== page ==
Washington State: Best in Nation Rural Highways

Urban Highways we’re 23nd.  Bridges 32nd.

Washington ranks 1st in rural interstate pavement condition, 8th in fatality rate, 14th in urban interstate congestion, 23rd in urban interstate pavement condition, and 32nd in deficient bridges.

The Reason Foundation‘s (Libertarian Thinktank) full report here, Washington’s report here.

In related news, Governor Jay Inslee is considering a 3rd Special Session this fall to try and pass a Transportation Package.

About Matthew Johnson

Matthew Johnson grew up in rural South Alabama. He has lived off and on in the Seattle area since early 2007, finally settling down in Columbia City in April of 2012.  Active in transportation issues, he is a cofounder of Seattle Subway. Since December 2013 he works at Sound Transit. All opinions expressed are solely those of the author. They do not represent the position of his employer, any group he is affiliated with, or even the blog as a whole.




Comments

  1. David L says:

    And, of course, this is why Rodney Tom, from a district that is “urban” by the standards of this report, won’t fund transit or urban highway maintenance unless he gets billions for rural highways.

    • Gotta please those Republicans from Deertick to get power and saying transit ain’t the way. Sure worked well for him. His constituents and everyone else in the state? Not so much.

  2. Matt the Engineer says:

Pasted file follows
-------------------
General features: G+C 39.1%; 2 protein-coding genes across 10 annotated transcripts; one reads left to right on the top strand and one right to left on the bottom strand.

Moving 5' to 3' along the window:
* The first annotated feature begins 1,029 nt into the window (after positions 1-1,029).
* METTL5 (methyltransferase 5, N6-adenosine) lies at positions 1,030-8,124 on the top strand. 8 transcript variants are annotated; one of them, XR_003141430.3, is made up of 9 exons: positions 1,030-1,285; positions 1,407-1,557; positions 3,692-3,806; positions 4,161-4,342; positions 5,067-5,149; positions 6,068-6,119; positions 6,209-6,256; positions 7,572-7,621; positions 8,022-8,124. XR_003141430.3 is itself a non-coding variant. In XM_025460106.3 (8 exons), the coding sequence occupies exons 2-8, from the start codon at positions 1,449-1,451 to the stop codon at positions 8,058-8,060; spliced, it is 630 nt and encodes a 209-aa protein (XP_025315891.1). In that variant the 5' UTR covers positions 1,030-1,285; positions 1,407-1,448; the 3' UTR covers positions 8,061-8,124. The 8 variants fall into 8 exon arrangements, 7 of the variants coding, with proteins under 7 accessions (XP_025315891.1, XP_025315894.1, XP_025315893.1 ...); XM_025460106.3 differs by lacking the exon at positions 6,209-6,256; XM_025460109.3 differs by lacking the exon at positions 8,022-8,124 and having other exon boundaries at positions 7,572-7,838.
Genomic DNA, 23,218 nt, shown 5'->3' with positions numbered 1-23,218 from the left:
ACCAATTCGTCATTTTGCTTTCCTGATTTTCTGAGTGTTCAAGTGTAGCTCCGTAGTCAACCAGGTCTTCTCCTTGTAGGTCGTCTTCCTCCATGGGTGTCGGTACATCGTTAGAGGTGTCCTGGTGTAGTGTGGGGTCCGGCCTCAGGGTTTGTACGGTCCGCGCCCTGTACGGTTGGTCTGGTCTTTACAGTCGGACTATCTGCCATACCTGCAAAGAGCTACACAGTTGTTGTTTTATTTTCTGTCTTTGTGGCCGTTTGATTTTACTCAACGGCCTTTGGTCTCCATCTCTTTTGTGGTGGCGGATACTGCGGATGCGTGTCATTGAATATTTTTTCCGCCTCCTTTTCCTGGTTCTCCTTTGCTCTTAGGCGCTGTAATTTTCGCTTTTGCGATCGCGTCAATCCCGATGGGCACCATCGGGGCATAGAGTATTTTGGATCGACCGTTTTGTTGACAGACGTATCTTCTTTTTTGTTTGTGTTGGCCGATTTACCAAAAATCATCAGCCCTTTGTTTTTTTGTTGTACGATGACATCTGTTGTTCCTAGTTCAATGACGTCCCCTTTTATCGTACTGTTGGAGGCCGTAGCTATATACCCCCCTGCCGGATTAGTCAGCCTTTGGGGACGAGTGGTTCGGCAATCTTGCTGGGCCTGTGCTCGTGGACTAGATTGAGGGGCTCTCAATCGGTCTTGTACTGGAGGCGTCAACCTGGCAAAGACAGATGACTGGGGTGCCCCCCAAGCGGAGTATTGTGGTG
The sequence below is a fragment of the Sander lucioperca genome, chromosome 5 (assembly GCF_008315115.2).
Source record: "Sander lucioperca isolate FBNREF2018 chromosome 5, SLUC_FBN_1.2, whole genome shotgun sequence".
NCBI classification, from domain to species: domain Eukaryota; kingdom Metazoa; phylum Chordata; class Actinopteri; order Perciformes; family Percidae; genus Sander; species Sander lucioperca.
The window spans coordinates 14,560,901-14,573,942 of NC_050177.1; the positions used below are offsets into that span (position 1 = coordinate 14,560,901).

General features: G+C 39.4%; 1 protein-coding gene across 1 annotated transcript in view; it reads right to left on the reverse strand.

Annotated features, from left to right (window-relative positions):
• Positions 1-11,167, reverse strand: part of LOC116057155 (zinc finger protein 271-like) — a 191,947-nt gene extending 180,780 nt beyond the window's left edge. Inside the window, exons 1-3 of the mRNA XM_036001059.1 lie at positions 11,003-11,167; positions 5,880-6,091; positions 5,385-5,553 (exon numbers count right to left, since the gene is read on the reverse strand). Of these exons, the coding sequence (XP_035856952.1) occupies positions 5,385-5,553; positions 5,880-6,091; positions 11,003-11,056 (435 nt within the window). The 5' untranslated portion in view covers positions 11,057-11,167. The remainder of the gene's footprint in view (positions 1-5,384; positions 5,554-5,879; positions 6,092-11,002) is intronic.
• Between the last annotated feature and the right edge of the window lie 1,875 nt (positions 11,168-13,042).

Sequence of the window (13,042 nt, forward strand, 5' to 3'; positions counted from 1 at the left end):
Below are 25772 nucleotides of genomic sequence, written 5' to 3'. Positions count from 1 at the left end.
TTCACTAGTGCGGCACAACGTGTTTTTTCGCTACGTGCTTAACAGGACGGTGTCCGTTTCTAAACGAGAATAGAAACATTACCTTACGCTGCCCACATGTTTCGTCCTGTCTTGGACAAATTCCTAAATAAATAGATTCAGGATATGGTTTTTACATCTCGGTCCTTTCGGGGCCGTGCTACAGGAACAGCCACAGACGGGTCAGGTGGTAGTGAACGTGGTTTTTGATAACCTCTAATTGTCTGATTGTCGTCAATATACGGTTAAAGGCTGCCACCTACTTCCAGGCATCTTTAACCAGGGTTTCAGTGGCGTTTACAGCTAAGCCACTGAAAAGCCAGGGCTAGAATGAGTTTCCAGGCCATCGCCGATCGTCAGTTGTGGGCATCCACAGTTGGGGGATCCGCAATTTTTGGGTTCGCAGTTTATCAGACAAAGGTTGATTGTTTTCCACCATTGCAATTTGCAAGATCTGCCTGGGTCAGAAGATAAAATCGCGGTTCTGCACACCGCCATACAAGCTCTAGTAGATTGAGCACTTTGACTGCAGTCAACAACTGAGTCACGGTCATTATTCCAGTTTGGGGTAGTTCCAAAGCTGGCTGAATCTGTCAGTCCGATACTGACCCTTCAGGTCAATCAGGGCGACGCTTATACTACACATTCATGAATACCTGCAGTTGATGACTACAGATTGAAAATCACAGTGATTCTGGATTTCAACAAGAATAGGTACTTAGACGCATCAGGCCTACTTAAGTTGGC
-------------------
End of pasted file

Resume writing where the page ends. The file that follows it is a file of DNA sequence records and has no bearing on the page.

How much of a subsidy does our city send out to the rural areas again? A big chunk of that goes to their roads, which I guess are paved in gold. Imagine how much transit we could have if we let them slip to just #10 on that list, let alone halfway down it.

  3. It’s worth pointing out that Washington is tied for 1st in rural interstate condition with 19 other states. I didn’t read the report closely, but it appears that these ranking are derived from statistics that are self-reported by the state DOTs to the FHWA. Reason took one measure of surface roughness, compared it to a threshold value and then figured out what percentage of highways were above that threshold to compute a number that went into the rankings. Twenty states, including Washington, had a value of zero for that measure.

    Given the contortions that the numbers have gone through, I don’t think a ranking on that measure is particularly meaningful.

    • Matt the Engineer says:

      A zero for roughness? I take that gold comment back – our roads are lined with silk.

      Good catch, aw. That has to be a tough set of numbers to come up with, but if you’re interpreting it correctly that’s an almost useless data set.

      • Matt the Engineer says:

        (comes back from digging through report)